© Andrew Ong
By Blair Thompson, USTA.com
Tucson, Ariz. - While D’Wayne Begay of Albuquerque may have lost his first match at the 2009 USTA League 4.5 Senior National Championships, he is a winner to many wheelchair players in his hometown and Native American children around the United States.
Begay, who is the Tennis Director at Four Hills Country Club, has run a weekly wheelchair program for local players for almost five years. His dedication and generosity was recognized this year by the Chamber of Commerce as Begay received one of the inaugural Spirit of Albuquerque Awards.
“Each of the five individuals recognized with the 2009 Spirit of Albuquerque Award have quietly gone about their work without any fanfare,” said Michael Zientek, Chairman of the Chamber’s Board of Directors. “They have expected nothing in return for all of their efforts and time that they have put in to improving the community.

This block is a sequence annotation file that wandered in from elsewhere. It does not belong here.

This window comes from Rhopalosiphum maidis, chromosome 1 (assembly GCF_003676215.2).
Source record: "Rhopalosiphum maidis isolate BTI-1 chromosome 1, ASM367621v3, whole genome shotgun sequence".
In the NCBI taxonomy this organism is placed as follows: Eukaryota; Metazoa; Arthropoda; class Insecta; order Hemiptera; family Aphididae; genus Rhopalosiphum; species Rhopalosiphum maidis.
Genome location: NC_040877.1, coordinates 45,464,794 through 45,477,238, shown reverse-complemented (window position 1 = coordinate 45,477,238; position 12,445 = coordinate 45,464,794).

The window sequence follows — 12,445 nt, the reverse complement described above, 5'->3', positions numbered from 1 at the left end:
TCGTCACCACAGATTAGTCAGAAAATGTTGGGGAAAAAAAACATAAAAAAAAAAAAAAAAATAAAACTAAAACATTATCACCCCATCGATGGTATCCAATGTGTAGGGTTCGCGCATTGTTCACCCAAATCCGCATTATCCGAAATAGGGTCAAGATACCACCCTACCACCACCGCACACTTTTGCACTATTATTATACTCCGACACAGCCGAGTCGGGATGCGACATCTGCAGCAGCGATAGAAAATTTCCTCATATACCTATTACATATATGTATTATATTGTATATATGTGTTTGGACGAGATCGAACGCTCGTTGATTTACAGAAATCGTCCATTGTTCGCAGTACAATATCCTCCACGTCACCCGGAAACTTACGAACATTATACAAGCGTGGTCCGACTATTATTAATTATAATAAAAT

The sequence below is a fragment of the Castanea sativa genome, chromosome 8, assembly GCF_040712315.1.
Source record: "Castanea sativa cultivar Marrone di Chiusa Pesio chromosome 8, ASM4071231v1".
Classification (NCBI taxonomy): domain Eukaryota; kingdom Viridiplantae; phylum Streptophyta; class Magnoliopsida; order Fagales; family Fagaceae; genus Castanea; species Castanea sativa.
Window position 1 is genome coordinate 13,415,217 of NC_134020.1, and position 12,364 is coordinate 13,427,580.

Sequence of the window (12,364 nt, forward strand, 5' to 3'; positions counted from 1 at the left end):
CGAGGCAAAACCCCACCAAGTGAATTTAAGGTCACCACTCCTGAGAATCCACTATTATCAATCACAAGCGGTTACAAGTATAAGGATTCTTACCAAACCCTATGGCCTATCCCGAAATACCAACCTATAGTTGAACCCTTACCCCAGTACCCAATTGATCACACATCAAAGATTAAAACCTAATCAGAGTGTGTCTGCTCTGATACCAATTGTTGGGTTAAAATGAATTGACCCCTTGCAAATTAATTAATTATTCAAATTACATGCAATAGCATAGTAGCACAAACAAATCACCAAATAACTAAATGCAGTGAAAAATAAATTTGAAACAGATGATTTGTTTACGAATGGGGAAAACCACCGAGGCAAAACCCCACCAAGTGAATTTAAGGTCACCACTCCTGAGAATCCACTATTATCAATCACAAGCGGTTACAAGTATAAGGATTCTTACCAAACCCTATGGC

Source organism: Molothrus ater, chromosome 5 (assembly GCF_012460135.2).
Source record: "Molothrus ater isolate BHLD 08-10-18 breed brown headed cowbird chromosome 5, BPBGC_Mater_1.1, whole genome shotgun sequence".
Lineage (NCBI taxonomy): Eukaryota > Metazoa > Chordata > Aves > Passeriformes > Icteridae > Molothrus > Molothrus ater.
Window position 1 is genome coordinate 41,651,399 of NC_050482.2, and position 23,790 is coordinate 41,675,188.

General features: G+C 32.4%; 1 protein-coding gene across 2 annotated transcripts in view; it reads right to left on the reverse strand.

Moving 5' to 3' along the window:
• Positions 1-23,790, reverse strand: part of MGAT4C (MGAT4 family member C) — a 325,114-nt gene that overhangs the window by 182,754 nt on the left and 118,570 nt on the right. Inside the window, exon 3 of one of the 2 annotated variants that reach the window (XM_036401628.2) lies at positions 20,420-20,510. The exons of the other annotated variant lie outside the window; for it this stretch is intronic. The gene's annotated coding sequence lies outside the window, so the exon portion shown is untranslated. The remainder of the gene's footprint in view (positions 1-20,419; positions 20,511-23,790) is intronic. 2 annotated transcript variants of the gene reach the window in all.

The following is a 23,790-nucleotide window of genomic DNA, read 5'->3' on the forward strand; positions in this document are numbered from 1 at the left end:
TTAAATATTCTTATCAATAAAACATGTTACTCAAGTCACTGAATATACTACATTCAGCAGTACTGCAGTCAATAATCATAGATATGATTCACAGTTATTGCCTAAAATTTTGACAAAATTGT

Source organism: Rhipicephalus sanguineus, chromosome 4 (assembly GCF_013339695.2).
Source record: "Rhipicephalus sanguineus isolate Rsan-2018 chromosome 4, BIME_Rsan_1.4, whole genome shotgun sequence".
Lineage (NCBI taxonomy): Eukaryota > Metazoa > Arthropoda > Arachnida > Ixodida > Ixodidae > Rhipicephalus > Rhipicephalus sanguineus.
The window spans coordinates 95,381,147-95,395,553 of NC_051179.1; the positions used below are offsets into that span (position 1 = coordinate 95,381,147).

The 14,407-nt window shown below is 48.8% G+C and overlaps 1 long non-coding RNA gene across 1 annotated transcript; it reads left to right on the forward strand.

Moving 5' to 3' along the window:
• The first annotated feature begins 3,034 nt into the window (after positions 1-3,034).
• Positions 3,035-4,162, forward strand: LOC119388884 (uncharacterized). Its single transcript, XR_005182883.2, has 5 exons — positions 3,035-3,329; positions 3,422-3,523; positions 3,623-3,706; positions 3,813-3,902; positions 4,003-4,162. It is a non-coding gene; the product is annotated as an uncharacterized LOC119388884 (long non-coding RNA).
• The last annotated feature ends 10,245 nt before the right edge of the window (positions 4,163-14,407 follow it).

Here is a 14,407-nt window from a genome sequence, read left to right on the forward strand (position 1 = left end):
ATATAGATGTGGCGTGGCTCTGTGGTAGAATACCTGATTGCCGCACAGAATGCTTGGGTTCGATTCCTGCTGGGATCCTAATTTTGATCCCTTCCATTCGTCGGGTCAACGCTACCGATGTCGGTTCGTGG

Begay, who is a full-blooded Navajo Indian, has also dedicated his time to bringing the joy of tennis to Native American children throughout the state of New Mexico and around the U.S. In 2006, he received a national government grant to travel around the country and hold tennis play days at schools and reservations.
For the last three years Begay has continued to share tennis with Native American youth and speaks proudly of “Tennis Days” that he has held in states like Oklahoma, Washington and California.
With the formation of his non-profit organization Red Bear Tennis Inc., Begay looks forward to helping even more children discover the many benefits of tennis for the first time. And in his first visit to Tucson, helping his team win their first national championship.